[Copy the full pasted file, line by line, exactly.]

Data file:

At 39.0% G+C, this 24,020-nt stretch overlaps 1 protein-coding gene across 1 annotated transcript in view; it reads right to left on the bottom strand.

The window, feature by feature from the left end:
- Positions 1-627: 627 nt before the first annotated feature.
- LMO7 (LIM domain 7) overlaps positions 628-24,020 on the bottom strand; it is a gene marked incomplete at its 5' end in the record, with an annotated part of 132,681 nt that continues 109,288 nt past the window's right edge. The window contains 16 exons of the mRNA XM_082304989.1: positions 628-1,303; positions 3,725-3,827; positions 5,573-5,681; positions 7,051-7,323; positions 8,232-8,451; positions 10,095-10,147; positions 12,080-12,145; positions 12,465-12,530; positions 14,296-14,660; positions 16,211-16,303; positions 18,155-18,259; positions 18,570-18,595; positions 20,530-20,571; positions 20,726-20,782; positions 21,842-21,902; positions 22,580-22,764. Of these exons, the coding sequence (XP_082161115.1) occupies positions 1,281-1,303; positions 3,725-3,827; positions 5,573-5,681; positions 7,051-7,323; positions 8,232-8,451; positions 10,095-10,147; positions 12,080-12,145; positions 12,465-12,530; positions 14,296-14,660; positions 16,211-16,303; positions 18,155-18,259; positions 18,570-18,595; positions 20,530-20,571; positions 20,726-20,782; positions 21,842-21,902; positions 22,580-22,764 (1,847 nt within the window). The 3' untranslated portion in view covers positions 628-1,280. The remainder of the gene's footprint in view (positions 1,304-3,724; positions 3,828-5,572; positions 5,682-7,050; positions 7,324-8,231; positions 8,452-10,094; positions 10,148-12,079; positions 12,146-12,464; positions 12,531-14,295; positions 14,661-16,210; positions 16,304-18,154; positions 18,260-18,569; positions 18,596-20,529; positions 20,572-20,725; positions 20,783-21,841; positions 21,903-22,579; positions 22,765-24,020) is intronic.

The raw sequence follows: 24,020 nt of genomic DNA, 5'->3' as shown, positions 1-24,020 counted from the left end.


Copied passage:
At 39.0% G+C, this 24,020-nt stretch overlaps 1 protein-coding gene across 1 annotated transcript in view; it reads right to left on the bottom strand.

The window, feature by feature from the left end:
- Positions 1-627: 627 nt before the first annotated feature.
- LMO7 (LIM domain 7) overlaps positions 628-24,020 on the bottom strand; it is a gene marked incomplete at its 5' end in the record, with an annotated part of 132,681 nt that continues 109,288 nt past the window's right edge. The window contains 16 exons of the mRNA XM_082304989.1: positions 628-1,303; positions 3,725-3,827; positions 5,573-5,681; positions 7,051-7,323; positions 8,232-8,451; positions 10,095-10,147; positions 12,080-12,145; positions 12,465-12,530; positions 14,296-14,660; positions 16,211-16,303; positions 18,155-18,259; positions 18,570-18,595; positions 20,530-20,571; positions 20,726-20,782; positions 21,842-21,902; positions 22,580-22,764. Of these exons, the coding sequence (XP_082161115.1) occupies positions 1,281-1,303; positions 3,725-3,827; positions 5,573-5,681; positions 7,051-7,323; positions 8,232-8,451; positions 10,095-10,147; positions 12,080-12,145; positions 12,465-12,530; positions 14,296-14,660; positions 16,211-16,303; positions 18,155-18,259; positions 18,570-18,595; positions 20,530-20,571; positions 20,726-20,782; positions 21,842-21,902; positions 22,580-22,764 (1,847 nt within the window). The 3' untranslated portion in view covers positions 628-1,280. The remainder of the gene's footprint in view (positions 1,304-3,724; positions 3,828-5,572; positions 5,682-7,050; positions 7,324-8,231; positions 8,452-10,094; positions 10,148-12,079; positions 12,146-12,464; positions 12,531-14,295; positions 14,661-16,210; positions 16,304-18,154; positions 18,260-18,569; positions 18,596-20,529; positions 20,572-20,725; positions 20,783-21,841; positions 21,903-22,579; positions 22,765-24,020) is intronic.

The raw sequence follows: 24,020 nt of genomic DNA, 5'->3' as shown, positions 1-24,020 counted from the left end.